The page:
Take a look at our favorite socks for air travel:

  • Nylon and spandex SmartSilver Companions—15-25 mmHg
  • Moisture-wicking merino wool Guides—15-20 mmHg 

Sources:

Agu, O., Hamilton, G., and Baker, D. "Graduated compression stockings in the prevention of venous thromboembolism." British Journal of Surgery, Vol. 86, Iss. 8, Aug. 1, 1999, pp. 992-1004. British Journal of Surgery Society Ltd., https://bjssjournals.onlinelibrary.wiley.com/doi/abs/10.1046/j.1365-2168.1999.01195.x.

“Are You At Risk for Clots?” Centers for Disease Control and Prevention, 7 Feb. 2020, https://www.cdc.gov/ncbddd/dvt/features/blood-clot-risk.html.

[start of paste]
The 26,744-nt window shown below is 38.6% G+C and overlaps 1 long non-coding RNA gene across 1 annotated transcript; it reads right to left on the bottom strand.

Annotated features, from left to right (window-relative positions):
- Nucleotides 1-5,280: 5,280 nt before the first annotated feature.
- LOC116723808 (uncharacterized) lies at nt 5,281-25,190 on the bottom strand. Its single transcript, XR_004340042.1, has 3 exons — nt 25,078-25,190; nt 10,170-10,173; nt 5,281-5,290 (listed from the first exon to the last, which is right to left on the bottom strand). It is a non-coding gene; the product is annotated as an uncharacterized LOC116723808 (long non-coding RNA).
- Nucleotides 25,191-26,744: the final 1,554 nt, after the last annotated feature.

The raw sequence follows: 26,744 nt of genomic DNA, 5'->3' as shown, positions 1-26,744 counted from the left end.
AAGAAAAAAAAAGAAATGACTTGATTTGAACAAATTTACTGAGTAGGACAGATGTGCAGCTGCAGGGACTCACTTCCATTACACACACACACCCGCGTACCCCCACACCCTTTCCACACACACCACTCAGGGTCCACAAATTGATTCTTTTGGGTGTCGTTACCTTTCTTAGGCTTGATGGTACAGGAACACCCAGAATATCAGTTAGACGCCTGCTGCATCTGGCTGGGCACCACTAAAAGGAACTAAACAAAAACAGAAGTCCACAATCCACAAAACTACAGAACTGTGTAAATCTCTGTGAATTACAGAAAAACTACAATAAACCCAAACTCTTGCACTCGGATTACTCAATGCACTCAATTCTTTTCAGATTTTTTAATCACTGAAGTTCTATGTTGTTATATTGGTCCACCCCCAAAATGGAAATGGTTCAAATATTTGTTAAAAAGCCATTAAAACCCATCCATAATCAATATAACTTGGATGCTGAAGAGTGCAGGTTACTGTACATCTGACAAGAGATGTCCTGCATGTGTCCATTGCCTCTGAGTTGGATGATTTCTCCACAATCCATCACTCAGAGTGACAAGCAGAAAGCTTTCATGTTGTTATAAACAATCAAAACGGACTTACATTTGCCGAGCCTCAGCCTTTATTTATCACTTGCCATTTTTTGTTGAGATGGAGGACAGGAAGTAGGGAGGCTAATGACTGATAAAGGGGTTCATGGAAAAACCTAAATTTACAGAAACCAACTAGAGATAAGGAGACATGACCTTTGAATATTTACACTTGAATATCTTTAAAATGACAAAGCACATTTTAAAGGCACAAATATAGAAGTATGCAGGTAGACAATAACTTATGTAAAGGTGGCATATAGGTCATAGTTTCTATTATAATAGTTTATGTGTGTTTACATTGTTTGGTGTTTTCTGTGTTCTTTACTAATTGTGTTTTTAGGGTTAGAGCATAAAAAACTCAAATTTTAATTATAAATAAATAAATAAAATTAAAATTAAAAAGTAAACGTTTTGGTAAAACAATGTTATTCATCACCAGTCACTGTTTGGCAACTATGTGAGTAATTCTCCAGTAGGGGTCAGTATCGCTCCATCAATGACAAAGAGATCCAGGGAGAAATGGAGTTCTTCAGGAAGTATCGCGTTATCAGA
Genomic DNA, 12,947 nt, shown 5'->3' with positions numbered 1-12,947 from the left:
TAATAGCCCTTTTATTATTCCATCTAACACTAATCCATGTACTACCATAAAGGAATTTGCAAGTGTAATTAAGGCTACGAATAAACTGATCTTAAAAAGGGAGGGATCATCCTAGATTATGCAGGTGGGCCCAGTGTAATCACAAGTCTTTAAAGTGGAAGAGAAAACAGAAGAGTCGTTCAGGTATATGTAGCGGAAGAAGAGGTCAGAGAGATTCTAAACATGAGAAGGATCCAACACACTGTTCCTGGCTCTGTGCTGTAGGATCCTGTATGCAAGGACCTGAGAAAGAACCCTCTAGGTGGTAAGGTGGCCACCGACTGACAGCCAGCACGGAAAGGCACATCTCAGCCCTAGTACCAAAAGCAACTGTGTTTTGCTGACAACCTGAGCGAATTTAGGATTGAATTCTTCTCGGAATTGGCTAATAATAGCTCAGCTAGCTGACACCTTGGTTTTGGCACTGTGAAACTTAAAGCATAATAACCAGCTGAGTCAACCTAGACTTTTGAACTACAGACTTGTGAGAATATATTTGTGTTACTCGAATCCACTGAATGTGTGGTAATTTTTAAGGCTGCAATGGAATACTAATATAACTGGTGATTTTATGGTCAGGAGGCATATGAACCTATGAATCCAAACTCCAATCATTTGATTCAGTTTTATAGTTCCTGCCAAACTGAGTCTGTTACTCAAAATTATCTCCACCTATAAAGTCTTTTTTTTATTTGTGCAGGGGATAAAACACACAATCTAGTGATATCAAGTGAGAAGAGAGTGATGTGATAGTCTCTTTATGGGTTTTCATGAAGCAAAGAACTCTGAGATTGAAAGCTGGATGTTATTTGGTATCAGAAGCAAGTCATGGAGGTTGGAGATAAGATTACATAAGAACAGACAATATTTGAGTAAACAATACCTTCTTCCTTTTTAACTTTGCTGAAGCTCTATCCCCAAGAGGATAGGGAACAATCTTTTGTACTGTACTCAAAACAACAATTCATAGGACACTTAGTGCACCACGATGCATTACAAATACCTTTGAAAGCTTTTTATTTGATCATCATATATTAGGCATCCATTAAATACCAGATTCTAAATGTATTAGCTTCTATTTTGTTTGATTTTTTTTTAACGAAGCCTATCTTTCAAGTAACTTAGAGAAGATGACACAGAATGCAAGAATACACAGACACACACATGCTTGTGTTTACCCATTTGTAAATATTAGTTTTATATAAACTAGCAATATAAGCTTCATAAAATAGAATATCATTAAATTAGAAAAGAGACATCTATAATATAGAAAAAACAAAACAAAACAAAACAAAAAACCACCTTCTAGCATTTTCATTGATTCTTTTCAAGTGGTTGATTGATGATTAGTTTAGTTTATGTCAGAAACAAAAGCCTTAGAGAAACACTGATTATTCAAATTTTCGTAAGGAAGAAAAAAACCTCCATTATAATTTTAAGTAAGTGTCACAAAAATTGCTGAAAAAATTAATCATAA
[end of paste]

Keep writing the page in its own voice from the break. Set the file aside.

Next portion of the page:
“Boosting circulation with compression stockings.” Harvard Health Publishing, Harvard Medical School, Nov 2013, https://www.health.harvard.edu/staying-healthy/boosting-circulation-with-compression-stockings.

Clarke  MJ, Broderick  C, Hopewell  S, Juszczak  E, Eisinga  A. "Compression stockings for preventing deep vein thrombosis in airline passengers." Cochrane Database of Systematic Reviews, Iss. 9, 2016, pp. 1-40, John Wiley & Sons, Ltd., https://www.cochranelibrary.com/cdsr/doi/10.1002/14651858.CD004002.pub3/abstract.

Kos, Cynthia A. “Air Travel and Deep Vein Thrombosis DVT.” Stop the Clot, National Blood Clot Alliance, 31 July 2018, www.stoptheclot.org/learn_more/air_travel_and_thrombosis/.

“Prevent DVT (Deep Vein Thrombosis) When You Travel.” NHS Choices, NHS, 18 Apr. 2019, www.nhs.uk/live-well/healthy-body/prevent-dvt-when-you-travel/.

Whitley, Angus, and Sybilla Gross. “Why Legroom on Planes Is About to Get Much Worse.” Time Magazine, Time USA, LLC, 26 July 2019, time.com/5636154/airplane-legroom-shrinking-asia/.